Late-night phone calls and door-knocking -- how Democrats counted the results in Iowa

Supporters of candidate Bernie Sanders stand in line while they are counted during a Democratic Party caucus in Nevada, Iowa, on Monday.

Supporters of candidate Bernie Sanders stand in line while they are counted during a Democratic Party caucus in Nevada, Iowa, on Monday.

(Patrick Semansky / Associated Press )
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The phone rang at 1 a.m. on Tuesday at the home of Gary Gelner, the Democratic chairman of Iowa’s Hancock County. State party officials wanted the results from two caucus precincts in his rural swatch about 100 miles north of the state capital.

For one location, the state party simply wanted to confirm the outcome; a razor-thin margin separated rivals Hillary Clinton and Bernie Sanders in the first nominating contest of the 2016 presidential election, and a correct count was crucial. But in the second, they had not received any results at all.

Turns out, no one had shown up.

“I had to make a phone call at 1 o’clock and report the results of 0-0-0” back to the state party, Gelner said in an interview Tuesday.


Once again, the Iowa caucuses were marred by reporting problems, but unlike four years ago, the Democrats were the party struggling Monday. Party leaders were unable to track down tallies in several precincts, meaning they could not officially name Clinton the winner until just before noon on Tuesday, more than half a day after the caucuses ended.

Such problems are inherently baked into the caucus process, political experts say – despite technological innovations and procedural improvements, the system relies on hordes of volunteers to carry out a complicated ritual in nearly 1,700 schools, homes and church halls across the state.

Sometimes, they go to bed without reporting their tallies, which happened in more than one precinct Tuesday night. In one instance, party officials sent someone to knock on a precinct chair’s door after midnight in Des Moines, seeking results. She did not answer.

“It’s normal that we have to track down some of the volunteers,” said Norm Sterzenbach, a former executive director of the Iowa Democratic Party, who noted that it was also a problem in 2008, the last time the Democrats had a contested caucus.

Large turnout can rapidly add to the duties of a precinct chair, who is not only responsible for running the caucus but also the event site.

“It’s easy to get distracted,” Sterzenbach said. “In 2008, some of them finished all the business of the caucus, were cleaning up and putting the chairs away. We had a few that went home. We had to track them down and they said, ‘Oh, shoot, I didn’t get the results in.’”


Similar miscues were magnified this year by the closeness of the race. Ultimately, Clinton edged Sanders by 0.3%.

“Any time any election comes down to [a fraction] of a percent, there are going to be some problems,” said Pat Rynard, who runs the political website Iowa Starting Line and worked as a Democratic organizer in the state for a decade.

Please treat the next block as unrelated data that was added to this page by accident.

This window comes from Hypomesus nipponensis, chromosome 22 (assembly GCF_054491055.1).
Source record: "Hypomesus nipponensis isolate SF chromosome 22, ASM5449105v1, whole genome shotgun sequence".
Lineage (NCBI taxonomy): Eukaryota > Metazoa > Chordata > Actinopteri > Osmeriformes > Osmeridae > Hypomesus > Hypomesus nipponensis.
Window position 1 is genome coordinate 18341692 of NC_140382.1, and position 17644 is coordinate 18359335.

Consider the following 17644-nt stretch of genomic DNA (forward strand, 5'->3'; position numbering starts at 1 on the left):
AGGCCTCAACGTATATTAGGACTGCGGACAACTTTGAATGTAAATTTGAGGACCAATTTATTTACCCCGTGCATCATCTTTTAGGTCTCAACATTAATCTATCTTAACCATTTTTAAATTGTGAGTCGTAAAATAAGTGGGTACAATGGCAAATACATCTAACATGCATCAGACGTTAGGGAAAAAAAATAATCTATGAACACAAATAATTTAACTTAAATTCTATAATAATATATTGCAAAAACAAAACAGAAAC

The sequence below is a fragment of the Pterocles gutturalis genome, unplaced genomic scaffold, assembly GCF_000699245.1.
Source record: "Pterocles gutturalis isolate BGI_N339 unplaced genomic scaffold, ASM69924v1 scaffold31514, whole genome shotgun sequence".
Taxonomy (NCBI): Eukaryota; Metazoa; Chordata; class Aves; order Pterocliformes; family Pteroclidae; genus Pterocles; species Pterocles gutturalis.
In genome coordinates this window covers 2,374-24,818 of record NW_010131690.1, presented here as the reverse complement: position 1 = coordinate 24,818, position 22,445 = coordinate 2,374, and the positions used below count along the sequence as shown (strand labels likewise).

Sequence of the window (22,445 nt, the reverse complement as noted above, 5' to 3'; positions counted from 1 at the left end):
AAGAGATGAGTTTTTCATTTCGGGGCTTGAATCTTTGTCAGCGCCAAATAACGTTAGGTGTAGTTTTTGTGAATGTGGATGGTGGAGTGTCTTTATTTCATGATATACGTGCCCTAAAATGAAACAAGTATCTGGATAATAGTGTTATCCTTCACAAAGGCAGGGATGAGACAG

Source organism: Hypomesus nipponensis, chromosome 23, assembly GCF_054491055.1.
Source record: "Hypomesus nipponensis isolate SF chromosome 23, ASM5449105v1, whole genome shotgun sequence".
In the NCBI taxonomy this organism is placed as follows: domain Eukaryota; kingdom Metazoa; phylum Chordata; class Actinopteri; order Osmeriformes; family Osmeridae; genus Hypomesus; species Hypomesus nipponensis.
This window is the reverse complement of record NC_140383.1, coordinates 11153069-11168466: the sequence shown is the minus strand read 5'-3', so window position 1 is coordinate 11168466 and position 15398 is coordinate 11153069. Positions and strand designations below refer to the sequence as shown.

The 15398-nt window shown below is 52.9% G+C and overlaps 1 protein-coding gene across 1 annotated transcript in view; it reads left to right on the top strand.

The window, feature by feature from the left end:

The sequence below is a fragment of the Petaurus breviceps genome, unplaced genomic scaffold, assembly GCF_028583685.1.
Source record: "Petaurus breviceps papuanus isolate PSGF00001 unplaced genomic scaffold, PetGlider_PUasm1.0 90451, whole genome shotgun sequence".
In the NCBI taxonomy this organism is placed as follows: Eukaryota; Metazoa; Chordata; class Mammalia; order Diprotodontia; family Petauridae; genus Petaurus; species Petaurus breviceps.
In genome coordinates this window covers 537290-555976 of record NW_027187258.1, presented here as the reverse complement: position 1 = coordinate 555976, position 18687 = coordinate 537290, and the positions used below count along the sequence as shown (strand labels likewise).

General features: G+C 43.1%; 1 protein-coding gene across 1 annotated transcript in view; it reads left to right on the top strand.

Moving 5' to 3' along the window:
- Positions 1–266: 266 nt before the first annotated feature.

Larger problems plagued the GOP four years ago, resulting in Mitt Romney being wrongly labeled the victor on caucus night. More than two weeks later, state GOP officials announced that former Pennsylvania Sen. Rick Santorum had actually won, but at that point, Romney was riding the momentum from his Iowa win toward the party’s nomination.

Critics of Iowa’s first-in-the-nation status pointed to 2012 as a reason to stop allowing the state to hold the first presidential nominating contest. Democrats here expect similar scrutiny this year.

“The caucuses weren’t designed for this kind of burden,” said a veteran Democratic operative who would not be named questioning the party’s preparations. “I’m sure there’s going to be quite a few questions about what kind of boiler room was prepared.”

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Caucus backers counter that races managed by government agencies can take weeks to finalize a tight race, and that such systems themselves can be rife with problems – such as the Al Gore-George W. Bush fiasco in Florida in 2000.

That election controversy centered on the use of paper ballots and the detritus from hole punches that introduced the country to the vote-counting term “hanging chad.”

In Iowa this year, the memorable image may be the caucus quirk of the “game of chance,” in which a coin toss is used to break ties to award county delegates, which are worth such a small fraction of support that they would not have changed the results, according to several state party officials and Democratic strategists.

It wasn’t clear how many county delegates were awarded by coin toss – the state party counted seven instances; unconfirmed reports of others surfaced.

Sanders told reporters Tuesday in Keene, N.H., that his campaign wants to review cases in which delegates were awarded based on a coin flip.

“Not the best way to do democracy,” he said.

Mehta and Megerian reported from Des Moines. Times staff writer Evan Halper in Keene contributed to this report.


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